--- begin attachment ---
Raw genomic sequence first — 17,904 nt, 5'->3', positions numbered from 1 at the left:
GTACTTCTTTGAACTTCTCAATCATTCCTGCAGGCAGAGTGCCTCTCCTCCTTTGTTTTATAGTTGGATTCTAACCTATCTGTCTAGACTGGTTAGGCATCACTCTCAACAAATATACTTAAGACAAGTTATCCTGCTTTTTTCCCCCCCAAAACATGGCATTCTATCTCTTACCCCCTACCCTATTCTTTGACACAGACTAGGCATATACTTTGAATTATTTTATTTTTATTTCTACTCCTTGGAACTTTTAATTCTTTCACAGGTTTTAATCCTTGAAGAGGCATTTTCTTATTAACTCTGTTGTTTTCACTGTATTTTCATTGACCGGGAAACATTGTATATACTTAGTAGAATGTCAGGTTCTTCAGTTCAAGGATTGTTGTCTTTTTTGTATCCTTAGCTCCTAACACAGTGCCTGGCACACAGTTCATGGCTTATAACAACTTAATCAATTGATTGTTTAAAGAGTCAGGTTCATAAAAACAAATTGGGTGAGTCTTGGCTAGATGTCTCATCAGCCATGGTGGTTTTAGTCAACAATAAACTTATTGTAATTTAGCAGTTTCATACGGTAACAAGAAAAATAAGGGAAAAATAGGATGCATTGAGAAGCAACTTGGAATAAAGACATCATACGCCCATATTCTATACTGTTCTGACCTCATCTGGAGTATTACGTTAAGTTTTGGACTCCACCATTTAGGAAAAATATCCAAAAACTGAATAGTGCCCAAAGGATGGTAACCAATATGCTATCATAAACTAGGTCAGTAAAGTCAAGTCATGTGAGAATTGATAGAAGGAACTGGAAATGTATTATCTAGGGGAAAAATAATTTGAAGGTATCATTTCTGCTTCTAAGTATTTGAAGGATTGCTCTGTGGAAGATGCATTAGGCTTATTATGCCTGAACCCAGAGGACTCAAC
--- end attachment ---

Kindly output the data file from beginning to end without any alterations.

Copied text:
Raw genomic sequence first — 17,904 nt, 5'->3', positions numbered from 1 at the left:
GTACTTCTTTGAACTTCTCAATCATTCCTGCAGGCAGAGTGCCTCTCCTCCTTTGTTTTATAGTTGGATTCTAACCTATCTGTCTAGACTGGTTAGGCATCACTCTCAACAAATATACTTAAGACAAGTTATCCTGCTTTTTTCCCCCCCAAAACATGGCATTCTATCTCTTACCCCCTACCCTATTCTTTGACACAGACTAGGCATATACTTTGAATTATTTTATTTTTATTTCTACTCCTTGGAACTTTTAATTCTTTCACAGGTTTTAATCCTTGAAGAGGCATTTTCTTATTAACTCTGTTGTTTTCACTGTATTTTCATTGACCGGGAAACATTGTATATACTTAGTAGAATGTCAGGTTCTTCAGTTCAAGGATTGTTGTCTTTTTTGTATCCTTAGCTCCTAACACAGTGCCTGGCACACAGTTCATGGCTTATAACAACTTAATCAATTGATTGTTTAAAGAGTCAGGTTCATAAAAACAAATTGGGTGAGTCTTGGCTAGATGTCTCATCAGCCATGGTGGTTTTAGTCAACAATAAACTTATTGTAATTTAGCAGTTTCATACGGTAACAAGAAAAATAAGGGAAAAATAGGATGCATTGAGAAGCAACTTGGAATAAAGACATCATACGCCCATATTCTATACTGTTCTGACCTCATCTGGAGTATTACGTTAAGTTTTGGACTCCACCATTTAGGAAAAATATCCAAAAACTGAATAGTGCCCAAAGGATGGTAACCAATATGCTATCATAAACTAGGTCAGTAAAGTCAAGTCATGTGAGAATTGATAGAAGGAACTGGAAATGTATTATCTAGGGGAAAAATAATTTGAAGGTATCATTTCTGCTTCTAAGTATTTGAAGGATTGCTCTGTGGAAGATGCATTAGGCTTATTATGCCTGAACCCAGAGGACTCAAC